Especially if you are unsure about backing up. It would really stink if you find your self in a bad situation and have to back up. I went on a one way dirt road once and discovered the road was blocked by a fallen tree. I ended up having to back my camper all the way back down the road. Thank goodness it was only about 7 min in and was fairly straight. Although that slight cliff to the left made for it to be the longest 7 min white knuckle trip I ever had. Never ever went off road with my camper again. Too many unknowns in my opinion. Then again I don't have a lot of friends who could help me if I get stuck.
     
    shuang2 likes this.
  5. Dingit

    Dingit Well-Known Member

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    Thanks for the advice, y'all!

    Good ideas on how to handle the passing. I'll see what the hikers--or even better, astronomers--have to say about the road. The road is probably not even that bad. The truck should be good at altitude. I've never towed with it over 6500 ft but have had it through Tioga and Cedar Brakes with a 3000+ lb camper in the bed and I think those are close to 10k ft.

    Even so, it might just be better to instead take the slide-in camper and pitch a tent for those who complain that it is too small (it is totally too small). It's not like we'd be there for more than a night or two.

    And no, we wouldn't go this time of year. [:>(] Just thinking about it makes me cold. And I want to make the kids sit outside after dark so it's definitely not a winter trip. Maybe that's another reason to not take the popup trailer--it's too comfy inside!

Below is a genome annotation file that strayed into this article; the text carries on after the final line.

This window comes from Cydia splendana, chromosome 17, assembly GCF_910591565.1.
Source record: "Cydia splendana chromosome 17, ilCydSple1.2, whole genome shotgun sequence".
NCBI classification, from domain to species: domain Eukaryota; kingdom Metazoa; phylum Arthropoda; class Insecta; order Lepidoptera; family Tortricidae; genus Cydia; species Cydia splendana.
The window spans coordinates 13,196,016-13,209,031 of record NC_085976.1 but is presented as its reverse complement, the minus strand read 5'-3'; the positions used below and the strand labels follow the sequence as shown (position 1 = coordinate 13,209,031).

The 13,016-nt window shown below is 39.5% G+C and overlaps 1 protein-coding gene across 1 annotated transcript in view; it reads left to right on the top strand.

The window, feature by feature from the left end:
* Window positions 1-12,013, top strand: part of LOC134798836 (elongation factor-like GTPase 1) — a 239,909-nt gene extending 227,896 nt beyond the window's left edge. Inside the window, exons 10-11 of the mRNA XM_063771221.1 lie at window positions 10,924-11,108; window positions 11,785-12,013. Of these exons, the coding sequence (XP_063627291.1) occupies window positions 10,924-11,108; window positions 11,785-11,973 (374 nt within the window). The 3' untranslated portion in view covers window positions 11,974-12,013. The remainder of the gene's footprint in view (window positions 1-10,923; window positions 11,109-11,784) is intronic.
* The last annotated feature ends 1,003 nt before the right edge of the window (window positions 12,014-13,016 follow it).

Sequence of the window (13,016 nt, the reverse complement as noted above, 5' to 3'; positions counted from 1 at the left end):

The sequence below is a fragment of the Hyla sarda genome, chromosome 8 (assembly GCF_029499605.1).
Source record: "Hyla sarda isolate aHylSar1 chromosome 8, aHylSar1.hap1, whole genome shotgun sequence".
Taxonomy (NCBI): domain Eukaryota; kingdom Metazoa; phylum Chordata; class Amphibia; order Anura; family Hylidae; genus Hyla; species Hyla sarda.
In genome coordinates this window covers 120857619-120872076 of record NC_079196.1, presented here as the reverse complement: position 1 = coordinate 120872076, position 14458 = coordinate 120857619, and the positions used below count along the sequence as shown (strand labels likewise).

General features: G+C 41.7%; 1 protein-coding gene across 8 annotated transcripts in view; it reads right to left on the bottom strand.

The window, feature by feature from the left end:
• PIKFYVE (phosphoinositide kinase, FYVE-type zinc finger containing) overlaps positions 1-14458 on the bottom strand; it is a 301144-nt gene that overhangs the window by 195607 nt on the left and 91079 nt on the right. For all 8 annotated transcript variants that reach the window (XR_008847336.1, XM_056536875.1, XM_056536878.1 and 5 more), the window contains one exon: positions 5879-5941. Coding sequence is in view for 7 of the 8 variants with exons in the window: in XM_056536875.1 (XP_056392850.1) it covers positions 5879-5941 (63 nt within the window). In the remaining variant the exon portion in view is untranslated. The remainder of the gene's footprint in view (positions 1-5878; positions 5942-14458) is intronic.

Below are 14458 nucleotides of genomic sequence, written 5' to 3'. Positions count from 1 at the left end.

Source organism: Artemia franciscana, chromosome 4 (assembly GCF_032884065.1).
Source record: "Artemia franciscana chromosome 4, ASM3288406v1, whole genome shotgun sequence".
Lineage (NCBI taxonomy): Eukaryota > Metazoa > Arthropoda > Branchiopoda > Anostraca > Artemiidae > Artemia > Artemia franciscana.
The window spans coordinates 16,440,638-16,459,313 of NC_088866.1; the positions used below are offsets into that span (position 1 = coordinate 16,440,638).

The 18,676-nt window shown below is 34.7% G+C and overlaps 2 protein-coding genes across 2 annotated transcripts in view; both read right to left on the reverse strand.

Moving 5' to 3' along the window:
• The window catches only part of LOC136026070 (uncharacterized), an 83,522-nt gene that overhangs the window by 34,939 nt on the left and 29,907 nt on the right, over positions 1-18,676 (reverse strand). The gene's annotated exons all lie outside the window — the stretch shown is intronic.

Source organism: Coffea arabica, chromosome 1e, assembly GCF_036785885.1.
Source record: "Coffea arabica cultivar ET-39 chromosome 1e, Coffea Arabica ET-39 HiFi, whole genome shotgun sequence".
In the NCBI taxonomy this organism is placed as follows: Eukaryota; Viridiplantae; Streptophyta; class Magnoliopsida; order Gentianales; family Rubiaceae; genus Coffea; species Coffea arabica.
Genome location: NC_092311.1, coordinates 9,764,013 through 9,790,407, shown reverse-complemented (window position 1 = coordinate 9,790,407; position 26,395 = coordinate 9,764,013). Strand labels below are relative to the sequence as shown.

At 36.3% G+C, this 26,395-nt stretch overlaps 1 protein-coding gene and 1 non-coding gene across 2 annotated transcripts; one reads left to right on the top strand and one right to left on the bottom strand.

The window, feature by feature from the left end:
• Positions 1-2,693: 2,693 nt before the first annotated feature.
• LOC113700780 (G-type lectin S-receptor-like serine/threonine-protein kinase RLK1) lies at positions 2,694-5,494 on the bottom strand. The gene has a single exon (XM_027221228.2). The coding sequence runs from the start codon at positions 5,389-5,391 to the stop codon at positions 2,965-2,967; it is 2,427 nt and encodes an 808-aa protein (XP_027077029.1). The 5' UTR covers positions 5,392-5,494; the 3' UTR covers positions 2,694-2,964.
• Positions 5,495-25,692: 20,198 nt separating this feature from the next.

6. Toedtoes

    Toedtoes Well-Known Member

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    I you have the option to take a TC rather than trailer, I'd do that. It will be easier for sure.

    I took my 1975 clipper to Bodie. He did great at that altitude for an old carb engine. I suspect your truck will be fine.

    And yes, sleeping in a tent for 1 or 2 nights is worth it for the view.
     
  7. Dingit

    Dingit Well-Known Member

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    It seems cowardly, but the TC probably is better for this trip. We can squeeze inside it if the weather takes a bad turn and it's a lot warmer than the popup trailer (even though it's a popup too).

    And I won't be the one in the tent. :p
     
  8. Arruba

    Arruba Active Member

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    If you’re really curious as to the feasibility, give the Inyo National Forest a call. IIRC, Bishop is the correct office:

    760-873-2400

    They should be open 8:00 to 4:30 Pacific.
    Good luck....
     
  9. Dingit

    Dingit Well-Known Member

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    Ha! That's cheating!!:)
     
  10. Arruba

    Arruba Active Member

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    True, effective, but true:)...
     
  11. Toedtoes

    Toedtoes Well-Known Member

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    Like asking for directions!